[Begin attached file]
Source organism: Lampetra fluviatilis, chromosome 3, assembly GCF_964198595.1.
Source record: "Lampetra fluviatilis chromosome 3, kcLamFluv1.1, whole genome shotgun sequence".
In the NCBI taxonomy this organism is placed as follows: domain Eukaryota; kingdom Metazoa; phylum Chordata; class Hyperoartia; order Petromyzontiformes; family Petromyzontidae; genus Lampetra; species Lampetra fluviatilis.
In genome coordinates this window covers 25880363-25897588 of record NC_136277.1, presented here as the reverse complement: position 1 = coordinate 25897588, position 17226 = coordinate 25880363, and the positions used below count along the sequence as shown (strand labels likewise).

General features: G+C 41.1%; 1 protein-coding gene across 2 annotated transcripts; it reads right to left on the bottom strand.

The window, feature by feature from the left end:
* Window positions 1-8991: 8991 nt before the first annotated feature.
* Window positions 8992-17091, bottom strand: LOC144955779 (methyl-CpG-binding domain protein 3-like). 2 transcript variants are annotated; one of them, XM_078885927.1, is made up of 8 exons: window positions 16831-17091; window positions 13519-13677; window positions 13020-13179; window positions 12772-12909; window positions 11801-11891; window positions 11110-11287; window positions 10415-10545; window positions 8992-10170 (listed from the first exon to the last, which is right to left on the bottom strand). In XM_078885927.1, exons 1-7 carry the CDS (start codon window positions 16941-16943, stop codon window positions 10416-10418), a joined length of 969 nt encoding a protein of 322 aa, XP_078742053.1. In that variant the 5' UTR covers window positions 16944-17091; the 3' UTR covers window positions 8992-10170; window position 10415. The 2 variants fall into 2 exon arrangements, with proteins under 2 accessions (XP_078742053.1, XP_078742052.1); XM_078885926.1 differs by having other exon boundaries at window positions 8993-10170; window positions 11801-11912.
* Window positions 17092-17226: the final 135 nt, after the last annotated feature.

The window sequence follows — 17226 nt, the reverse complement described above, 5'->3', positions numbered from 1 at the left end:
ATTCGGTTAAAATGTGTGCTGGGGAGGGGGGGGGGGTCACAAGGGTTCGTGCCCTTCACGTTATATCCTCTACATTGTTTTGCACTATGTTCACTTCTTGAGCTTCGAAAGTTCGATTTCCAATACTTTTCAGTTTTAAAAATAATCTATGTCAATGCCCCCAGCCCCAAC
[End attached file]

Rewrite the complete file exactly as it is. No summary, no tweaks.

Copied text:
Source organism: Lampetra fluviatilis, chromosome 3, assembly GCF_964198595.1.
Source record: "Lampetra fluviatilis chromosome 3, kcLamFluv1.1, whole genome shotgun sequence".
In the NCBI taxonomy this organism is placed as follows: domain Eukaryota; kingdom Metazoa; phylum Chordata; class Hyperoartia; order Petromyzontiformes; family Petromyzontidae; genus Lampetra; species Lampetra fluviatilis.
In genome coordinates this window covers 25880363-25897588 of record NC_136277.1, presented here as the reverse complement: position 1 = coordinate 25897588, position 17226 = coordinate 25880363, and the positions used below count along the sequence as shown (strand labels likewise).

General features: G+C 41.1%; 1 protein-coding gene across 2 annotated transcripts; it reads right to left on the bottom strand.

The window, feature by feature from the left end:
* Window positions 1-8991: 8991 nt before the first annotated feature.
* Window positions 8992-17091, bottom strand: LOC144955779 (methyl-CpG-binding domain protein 3-like). 2 transcript variants are annotated; one of them, XM_078885927.1, is made up of 8 exons: window positions 16831-17091; window positions 13519-13677; window positions 13020-13179; window positions 12772-12909; window positions 11801-11891; window positions 11110-11287; window positions 10415-10545; window positions 8992-10170 (listed from the first exon to the last, which is right to left on the bottom strand). In XM_078885927.1, exons 1-7 carry the CDS (start codon window positions 16941-16943, stop codon window positions 10416-10418), a joined length of 969 nt encoding a protein of 322 aa, XP_078742053.1. In that variant the 5' UTR covers window positions 16944-17091; the 3' UTR covers window positions 8992-10170; window position 10415. The 2 variants fall into 2 exon arrangements, with proteins under 2 accessions (XP_078742053.1, XP_078742052.1); XM_078885926.1 differs by having other exon boundaries at window positions 8993-10170; window positions 11801-11912.
* Window positions 17092-17226: the final 135 nt, after the last annotated feature.

The window sequence follows — 17226 nt, the reverse complement described above, 5'->3', positions numbered from 1 at the left end:
ATTCGGTTAAAATGTGTGCTGGGGAGGGGGGGGGGGTCACAAGGGTTCGTGCCCTTCACGTTATATCCTCTACATTGTTTTGCACTATGTTCACTTCTTGAGCTTCGAAAGTTCGATTTCCAATACTTTTCAGTTTTAAAAATAATCTATGTCAATGCCCCCAGCCCCAAC